With a variety of manufacturers already testing the technology on public roads, it’s becoming a matter of when, not if, autonomous vehicles will land in your local showroom.
Add Audi to the list of makers committing to introduce a self-driving vehicle in the near future. The luxury arm of Volkswagen AG says it will offer the technology on its next-generation A8. And it showed just what autonomous vehicles are capable of during a demonstration this week at California’s Sonoma Raceway.
“In Sonoma, we took the Audi RS7 piloted driving concept to its physical limits lap after lap, and it handled the task with uniform precision,” said Thomas Müller, who oversees the development of driver assistance systems for the German luxury brand.
Audi has been working on autonomous technology for some time and even showed its potential, a few years back, by making a run up Pike’s Peak. This time, it showed off its latest version, a self-driving RS7 concept nicknamed “Robby.” While it didn’t quite match the lap record – set, it turns out in an R8 Le Mans Prototype – it did manage to run the 2.5-mile circuit in a respectable 2:01.01.
The clear goal of the project was to demonstrate the capabilities of autonomous technology under even the most demanding conditions, namely a high-speed racetrack.
That said, Audi engineers will still have their hands full programming their technology to manage rush hour traffic and urban intersections. A fully autonomous vehicle will have to be able to negotiate every possible situation that a human driver might encounter without help.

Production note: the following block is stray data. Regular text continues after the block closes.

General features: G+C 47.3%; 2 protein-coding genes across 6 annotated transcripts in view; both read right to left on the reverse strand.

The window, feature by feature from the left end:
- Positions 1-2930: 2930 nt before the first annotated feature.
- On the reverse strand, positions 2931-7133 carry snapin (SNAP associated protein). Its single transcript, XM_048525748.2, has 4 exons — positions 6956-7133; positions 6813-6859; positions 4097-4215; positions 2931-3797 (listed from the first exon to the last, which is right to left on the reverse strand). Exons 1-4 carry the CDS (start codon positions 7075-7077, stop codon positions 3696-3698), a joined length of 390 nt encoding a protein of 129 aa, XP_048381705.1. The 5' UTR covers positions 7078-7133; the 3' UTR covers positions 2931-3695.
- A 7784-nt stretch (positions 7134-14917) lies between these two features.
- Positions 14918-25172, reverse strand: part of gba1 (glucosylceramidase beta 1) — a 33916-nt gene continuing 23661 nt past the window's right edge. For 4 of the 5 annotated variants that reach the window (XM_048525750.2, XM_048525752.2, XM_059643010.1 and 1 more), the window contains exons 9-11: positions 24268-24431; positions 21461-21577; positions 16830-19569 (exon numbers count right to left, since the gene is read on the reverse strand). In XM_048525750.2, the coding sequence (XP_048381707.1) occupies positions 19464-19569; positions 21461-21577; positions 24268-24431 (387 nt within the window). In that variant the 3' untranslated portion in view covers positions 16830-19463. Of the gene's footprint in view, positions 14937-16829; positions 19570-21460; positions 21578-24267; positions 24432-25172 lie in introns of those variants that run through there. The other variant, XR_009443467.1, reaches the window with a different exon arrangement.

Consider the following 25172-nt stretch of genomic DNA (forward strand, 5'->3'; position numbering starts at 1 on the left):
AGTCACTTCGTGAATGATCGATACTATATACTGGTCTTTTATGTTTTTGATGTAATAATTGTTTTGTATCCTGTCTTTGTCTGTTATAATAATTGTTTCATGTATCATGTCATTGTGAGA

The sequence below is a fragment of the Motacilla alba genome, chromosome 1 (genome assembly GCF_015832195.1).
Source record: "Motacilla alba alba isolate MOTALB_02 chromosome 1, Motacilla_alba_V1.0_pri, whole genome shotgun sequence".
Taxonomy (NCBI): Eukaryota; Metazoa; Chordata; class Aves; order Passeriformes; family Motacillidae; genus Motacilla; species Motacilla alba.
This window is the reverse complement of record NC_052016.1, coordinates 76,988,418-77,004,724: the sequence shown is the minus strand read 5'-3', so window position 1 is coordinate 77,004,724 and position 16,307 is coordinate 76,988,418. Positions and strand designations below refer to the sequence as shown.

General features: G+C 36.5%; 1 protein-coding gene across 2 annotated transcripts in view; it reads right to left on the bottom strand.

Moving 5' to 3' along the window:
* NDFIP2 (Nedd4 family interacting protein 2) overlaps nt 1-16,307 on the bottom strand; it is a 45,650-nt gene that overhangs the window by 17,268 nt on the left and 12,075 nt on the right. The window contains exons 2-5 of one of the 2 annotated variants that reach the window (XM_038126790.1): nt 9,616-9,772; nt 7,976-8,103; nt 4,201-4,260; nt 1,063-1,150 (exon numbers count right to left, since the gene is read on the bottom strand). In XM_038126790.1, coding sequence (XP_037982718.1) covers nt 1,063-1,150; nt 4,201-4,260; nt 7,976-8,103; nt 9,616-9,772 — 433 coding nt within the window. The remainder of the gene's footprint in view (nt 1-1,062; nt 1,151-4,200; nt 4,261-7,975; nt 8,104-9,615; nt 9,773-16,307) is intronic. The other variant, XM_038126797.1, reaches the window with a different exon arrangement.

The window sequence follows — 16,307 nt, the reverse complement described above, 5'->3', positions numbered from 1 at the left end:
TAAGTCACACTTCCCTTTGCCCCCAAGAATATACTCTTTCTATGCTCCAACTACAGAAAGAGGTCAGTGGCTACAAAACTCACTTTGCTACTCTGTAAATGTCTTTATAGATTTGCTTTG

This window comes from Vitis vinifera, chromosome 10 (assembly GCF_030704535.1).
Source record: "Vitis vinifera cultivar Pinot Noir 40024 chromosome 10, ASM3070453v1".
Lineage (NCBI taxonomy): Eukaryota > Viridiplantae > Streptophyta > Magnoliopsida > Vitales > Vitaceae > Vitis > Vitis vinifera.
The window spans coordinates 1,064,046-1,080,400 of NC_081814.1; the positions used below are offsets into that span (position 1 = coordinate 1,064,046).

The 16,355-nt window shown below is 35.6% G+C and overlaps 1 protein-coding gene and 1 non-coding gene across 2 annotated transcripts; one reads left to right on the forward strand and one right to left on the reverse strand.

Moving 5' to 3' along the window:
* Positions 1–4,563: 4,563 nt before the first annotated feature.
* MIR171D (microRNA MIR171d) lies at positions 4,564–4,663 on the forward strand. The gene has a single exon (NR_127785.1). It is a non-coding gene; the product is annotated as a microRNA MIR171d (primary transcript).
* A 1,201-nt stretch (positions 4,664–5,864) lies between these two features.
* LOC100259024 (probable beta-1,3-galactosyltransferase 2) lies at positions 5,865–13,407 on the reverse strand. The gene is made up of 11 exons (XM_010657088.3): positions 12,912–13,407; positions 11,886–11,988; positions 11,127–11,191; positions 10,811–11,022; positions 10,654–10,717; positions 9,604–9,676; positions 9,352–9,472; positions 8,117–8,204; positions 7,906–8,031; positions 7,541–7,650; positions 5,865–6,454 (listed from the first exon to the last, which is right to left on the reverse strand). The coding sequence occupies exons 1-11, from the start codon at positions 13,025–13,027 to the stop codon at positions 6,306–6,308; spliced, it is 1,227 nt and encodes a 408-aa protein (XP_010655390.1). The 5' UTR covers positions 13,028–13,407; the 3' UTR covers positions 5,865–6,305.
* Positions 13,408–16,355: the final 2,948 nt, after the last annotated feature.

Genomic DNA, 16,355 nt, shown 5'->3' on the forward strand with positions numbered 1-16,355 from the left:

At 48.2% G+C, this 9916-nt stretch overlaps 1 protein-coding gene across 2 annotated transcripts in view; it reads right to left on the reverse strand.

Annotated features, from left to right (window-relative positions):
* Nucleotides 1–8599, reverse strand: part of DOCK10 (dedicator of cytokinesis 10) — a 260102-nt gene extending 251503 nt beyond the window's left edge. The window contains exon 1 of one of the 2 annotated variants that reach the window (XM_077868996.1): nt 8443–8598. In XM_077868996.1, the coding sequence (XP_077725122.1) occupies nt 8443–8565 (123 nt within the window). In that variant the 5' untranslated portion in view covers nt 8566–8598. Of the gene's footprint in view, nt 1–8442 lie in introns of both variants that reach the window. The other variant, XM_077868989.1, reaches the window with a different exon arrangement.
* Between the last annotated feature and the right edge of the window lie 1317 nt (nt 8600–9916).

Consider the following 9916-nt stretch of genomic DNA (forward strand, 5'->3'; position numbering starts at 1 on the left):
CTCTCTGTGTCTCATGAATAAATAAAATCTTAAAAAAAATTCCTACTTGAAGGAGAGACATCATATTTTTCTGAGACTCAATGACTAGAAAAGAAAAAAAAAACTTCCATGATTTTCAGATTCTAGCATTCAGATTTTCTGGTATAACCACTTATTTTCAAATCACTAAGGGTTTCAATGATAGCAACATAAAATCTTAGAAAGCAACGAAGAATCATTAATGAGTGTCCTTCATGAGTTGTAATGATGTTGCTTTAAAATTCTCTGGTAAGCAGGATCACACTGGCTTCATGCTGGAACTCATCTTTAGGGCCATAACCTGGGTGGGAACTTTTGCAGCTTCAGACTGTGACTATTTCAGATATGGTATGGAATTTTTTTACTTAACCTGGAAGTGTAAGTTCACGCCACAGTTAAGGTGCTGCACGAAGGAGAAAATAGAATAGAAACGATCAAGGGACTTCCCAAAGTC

How soon that might be is uncertain, though Google has clocked tens of thousands of miles in its autonomous prototypes. It apparently has had about a dozen crashes, but claims that all were the result of error by other drivers.
(Drivers cool to the idea of autonomous vehicles. For more, Click Here.)
Google has suggested its autonomous system could be ready for prime time around the end of the decade, and Nissan has promised to put its first fully autonomous vehicle into production in 2020. The Japanese maker also has said it will roll out more limited autonomous systems before then, starting in 2016. Cadillac, meanwhile, will launch its hand-free highway system, dubbed SuperDrive, next year, and the all-new Mercedes-Benz E-Class to debut at the Detroit Auto Show next January will introduce similar technology.
(Click Here for more about Ford’s plans for autonomous vehicles.)
Exactly what sort of autonomous vehicle the next-gen Audi A8 will be hasn’t yet been revealed, nor has the maker announced timing. Given the standard lifecycle for a luxury car, however, an all-new version likely won’t be ready for launch until late in the decade. And it isn’t certain if it will go autonomous immediately or will have that technology added later on in its own lifecycle.
(Mercedes lurches toward autonomy with E-Class. Click Here for the story.)
Audi has given a few hints of what’s to come, however. Another prototype, this one named “Jack,” was used to ferry journalists from Silicon Valley to the Consumer Electronics Show in Las Vegas last January. It also was shown off in Shanghai in May at CES Asia. And it was rolled out for a media run on the Autobahn this year, hitting speeds of just over 80 mph.